Mesa Water District Formally Supports Initiative to Increase the State's Water Supply

Mesa Water District Formally Supports Initiative to Increase the State’s Water Supply

With the 2021-22 water year off to a dry start and storage at historic lows, agencies are on the lookout for ways to increase water supplies.

Mesa Water District in Costa Mesa, CA is no different.

At their board meeting last week, Mesa’s Board of Directors voted to adopt a resolution in support of the proposed Water Infrastructure Funding Act of 2022 (Act), an initiative meant to prioritize spending to increase California’s storage and supply of clean, safe drinking water.

“Pure, plentiful and affordable water is fundamental to our quality of life, and key to the economic development of our community. We are charged with the responsibility to provide it,” says Shawn Dewane, Mesa Water Board Vice President. “The time is now and this is a watershed moment. Mesa Water’s support of this imperative ballot initiative is a reflection of our dedication to providing an abundance of local, reliable, clean, safe water, for our customers.”

Mesa Water is also completing the construction of two news wells and will soon begin construction of a pipeline to connect the wells to Mesa Water’s main distribution system to increase local groundwater production capacity.

“This initiative would increase our state’s water supply by five million acre-feet, improve aging infrastructure, and construct new means to capture and deliver water to all parts of the state. This is the kind of innovation and planning that our state needs to address recurring drought,” explains Marice H. DePasquale, Mesa Water Board President. “California residents have frequently voted for billion-dollar water bonds to create new reservoirs and water supplies to help drought-proof the state; however, these water projects either move very slowly through the regulatory process or not at all.”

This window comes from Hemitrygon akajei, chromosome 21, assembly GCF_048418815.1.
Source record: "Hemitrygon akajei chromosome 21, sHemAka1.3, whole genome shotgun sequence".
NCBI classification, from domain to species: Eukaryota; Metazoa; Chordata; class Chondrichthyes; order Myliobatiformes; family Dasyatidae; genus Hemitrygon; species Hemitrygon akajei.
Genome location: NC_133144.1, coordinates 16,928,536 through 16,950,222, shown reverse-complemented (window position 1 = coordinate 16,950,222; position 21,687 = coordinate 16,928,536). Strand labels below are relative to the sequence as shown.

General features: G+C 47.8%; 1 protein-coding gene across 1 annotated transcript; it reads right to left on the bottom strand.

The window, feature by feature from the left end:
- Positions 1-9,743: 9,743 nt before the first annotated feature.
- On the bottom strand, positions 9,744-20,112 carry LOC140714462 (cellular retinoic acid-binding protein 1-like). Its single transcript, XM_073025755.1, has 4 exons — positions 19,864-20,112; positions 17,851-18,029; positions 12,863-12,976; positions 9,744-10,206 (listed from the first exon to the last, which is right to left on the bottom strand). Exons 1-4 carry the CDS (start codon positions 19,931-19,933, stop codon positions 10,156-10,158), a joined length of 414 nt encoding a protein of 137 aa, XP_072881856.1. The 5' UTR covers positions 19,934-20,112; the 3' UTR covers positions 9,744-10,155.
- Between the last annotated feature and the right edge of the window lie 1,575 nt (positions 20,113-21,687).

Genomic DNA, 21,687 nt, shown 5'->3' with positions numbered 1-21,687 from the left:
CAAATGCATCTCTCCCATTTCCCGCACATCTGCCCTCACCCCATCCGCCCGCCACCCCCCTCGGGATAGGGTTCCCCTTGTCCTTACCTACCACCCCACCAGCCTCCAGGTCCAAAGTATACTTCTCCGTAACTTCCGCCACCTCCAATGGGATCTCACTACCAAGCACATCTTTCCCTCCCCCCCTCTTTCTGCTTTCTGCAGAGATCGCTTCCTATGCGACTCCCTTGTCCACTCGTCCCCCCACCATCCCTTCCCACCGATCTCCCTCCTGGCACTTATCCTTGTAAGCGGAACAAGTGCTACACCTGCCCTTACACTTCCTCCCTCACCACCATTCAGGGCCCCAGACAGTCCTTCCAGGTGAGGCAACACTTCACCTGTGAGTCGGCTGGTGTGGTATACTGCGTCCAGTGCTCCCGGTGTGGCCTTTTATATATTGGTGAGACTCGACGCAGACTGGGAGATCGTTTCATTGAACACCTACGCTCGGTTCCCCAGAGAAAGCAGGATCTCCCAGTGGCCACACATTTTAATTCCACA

The Water Infrastructure Funding Act of 2022 is intended to qualify for the November 2022 state ballot and would accomplish these objectives: conservation programs that will result in up to one million acre feet of water saved; remove and replace lead pipes at urban schools; allocate two percent of the state’s general fund revenues for water supply construction projects such as aquifer storage, wastewater recycling, conveyance, surface storage, desalination, and water treatment to increase the annual sustainable supply of water to California’s cities and farms, among other objectives.

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